It quoted one witness as saying that “People were running and shouting ‘Al-Shabaab is here … It’s Al-Shabaab … They’re killing everybody.”

The insurgents are known locally as “Shabaab” but have no links to the Somali group of the same name. The full name of the group is Ahl al-Sunnah wa al Jamma’ah (ASWJ), and it formally joined the Islamic State’s self-declared Central Africa Province last year. Earlier this month, the US designated the group a terror organization under the name “ISIS-Mozambique.”

Two hotel workers told HRW that armed men had fired at people and buildings, including the hotel.

An audio recording received by CNN from someone at the hotel on Thursday included the sound of heavy gunfire.

Mozambique’s Defense Ministry said on Thursday that an army operation to restore security in Palma was underway but has provided no further updates.

‘Meticulous planning’ by insurgents

It’s unknown if the insurgents still control the town. On Friday, a senior security source with direct knowledge of the events told CNN that the militants in Mozambique were likely still operating in the area.

The source said that fierce fighting between the insurgents and Mozambican forces and police lasted for hours, with private contractors providing helicopter air engagement to push insurgent forces out of the center of town.

The insurgents attacked military and police installations and robbed two banks in the town overnight Wednesday and set them alight, said the source.

Jasmine Opperman, a security analyst who writes a weekly digest of events in Cabo Delgado said the attack had demonstrated “meticulous planning” by the insurgents.

Even before the assault on Palma, the town was inaccessible by road because of insecurity along the route south, leading to food shortages in the area.

Alexandre Raymakers, Senior Africa Analyst at Verisk Maplecroft, told CNN that the assault on Palma was a “major setback for the government, especially after Total announcement, and seriously brings into question their ability to secure LNG projects vital for the country’s long term financial prosperity.”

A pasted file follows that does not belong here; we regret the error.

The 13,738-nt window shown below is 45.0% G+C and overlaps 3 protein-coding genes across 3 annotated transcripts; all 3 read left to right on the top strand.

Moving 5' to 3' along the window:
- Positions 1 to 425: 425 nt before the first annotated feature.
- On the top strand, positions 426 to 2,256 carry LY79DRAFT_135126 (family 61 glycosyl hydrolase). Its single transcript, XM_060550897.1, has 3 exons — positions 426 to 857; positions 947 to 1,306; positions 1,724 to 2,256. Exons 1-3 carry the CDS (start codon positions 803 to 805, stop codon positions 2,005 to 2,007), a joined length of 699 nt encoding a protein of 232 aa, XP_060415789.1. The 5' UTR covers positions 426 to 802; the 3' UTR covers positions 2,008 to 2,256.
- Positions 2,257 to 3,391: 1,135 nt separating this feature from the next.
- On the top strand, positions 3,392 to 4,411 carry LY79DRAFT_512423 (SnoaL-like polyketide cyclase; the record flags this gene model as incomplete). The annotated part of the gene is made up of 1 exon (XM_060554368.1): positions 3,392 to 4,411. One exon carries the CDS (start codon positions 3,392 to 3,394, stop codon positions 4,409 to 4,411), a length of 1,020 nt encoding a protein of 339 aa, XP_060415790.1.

Raymakers said that “Total’s decision to resume construction was contingent on Maputo guaranteeing a 25 kilometer security perimeter around the Afungi peninsula, which would include Palma.”

In August last year, ASWJ staged a large-scale assault on the port of Mocimboa da Praia, and continue to occupy the area despite government efforts to retake it.

ASWJ has made large parts of Mozambique’s most northern province, Cabo Delgado, inaccessible and insecure as its attacks have grown in reach and sophistication since 2017.

Raymakers says that “ASWJ’s war-fighting capacity, command and control, and overall confidence has grown enormously in the last year. “

The fighting between the group and government forces has left more than 1,500 civilians dead and displaced more than 600,000, according to HRW.

Tim Lister reported from Spain, Estacio Valoi reported from Maputo, Mozambique and Isa Soares reported from London. David McKenzie contributed reporting.